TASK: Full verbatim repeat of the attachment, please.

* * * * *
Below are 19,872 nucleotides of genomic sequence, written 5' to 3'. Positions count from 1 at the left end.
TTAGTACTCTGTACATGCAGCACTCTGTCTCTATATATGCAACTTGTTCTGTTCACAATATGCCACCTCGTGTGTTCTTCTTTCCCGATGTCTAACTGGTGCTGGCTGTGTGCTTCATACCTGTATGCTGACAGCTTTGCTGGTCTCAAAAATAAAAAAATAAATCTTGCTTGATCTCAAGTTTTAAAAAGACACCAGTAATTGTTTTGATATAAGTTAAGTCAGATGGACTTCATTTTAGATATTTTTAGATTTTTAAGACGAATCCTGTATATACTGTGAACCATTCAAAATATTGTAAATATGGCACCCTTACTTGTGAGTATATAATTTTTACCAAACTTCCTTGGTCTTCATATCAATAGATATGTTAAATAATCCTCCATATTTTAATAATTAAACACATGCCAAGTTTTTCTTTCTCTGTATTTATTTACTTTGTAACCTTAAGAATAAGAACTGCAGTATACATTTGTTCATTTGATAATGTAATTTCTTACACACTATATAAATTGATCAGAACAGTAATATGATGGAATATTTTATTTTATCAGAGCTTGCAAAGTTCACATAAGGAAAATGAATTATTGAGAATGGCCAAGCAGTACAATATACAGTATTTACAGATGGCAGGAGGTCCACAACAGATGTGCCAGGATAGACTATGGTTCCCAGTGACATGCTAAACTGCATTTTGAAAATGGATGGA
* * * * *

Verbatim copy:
Below are 19,872 nucleotides of genomic sequence, written 5' to 3'. Positions count from 1 at the left end.
TTAGTACTCTGTACATGCAGCACTCTGTCTCTATATATGCAACTTGTTCTGTTCACAATATGCCACCTCGTGTGTTCTTCTTTCCCGATGTCTAACTGGTGCTGGCTGTGTGCTTCATACCTGTATGCTGACAGCTTTGCTGGTCTCAAAAATAAAAAAATAAATCTTGCTTGATCTCAAGTTTTAAAAAGACACCAGTAATTGTTTTGATATAAGTTAAGTCAGATGGACTTCATTTTAGATATTTTTAGATTTTTAAGACGAATCCTGTATATACTGTGAACCATTCAAAATATTGTAAATATGGCACCCTTACTTGTGAGTATATAATTTTTACCAAACTTCCTTGGTCTTCATATCAATAGATATGTTAAATAATCCTCCATATTTTAATAATTAAACACATGCCAAGTTTTTCTTTCTCTGTATTTATTTACTTTGTAACCTTAAGAATAAGAACTGCAGTATACATTTGTTCATTTGATAATGTAATTTCTTACACACTATATAAATTGATCAGAACAGTAATATGATGGAATATTTTATTTTATCAGAGCTTGCAAAGTTCACATAAGGAAAATGAATTATTGAGAATGGCCAAGCAGTACAATATACAGTATTTACAGATGGCAGGAGGTCCACAACAGATGTGCCAGGATAGACTATGGTTCCCAGTGACATGCTAAACTGCATTTTGAAAATGGATGGA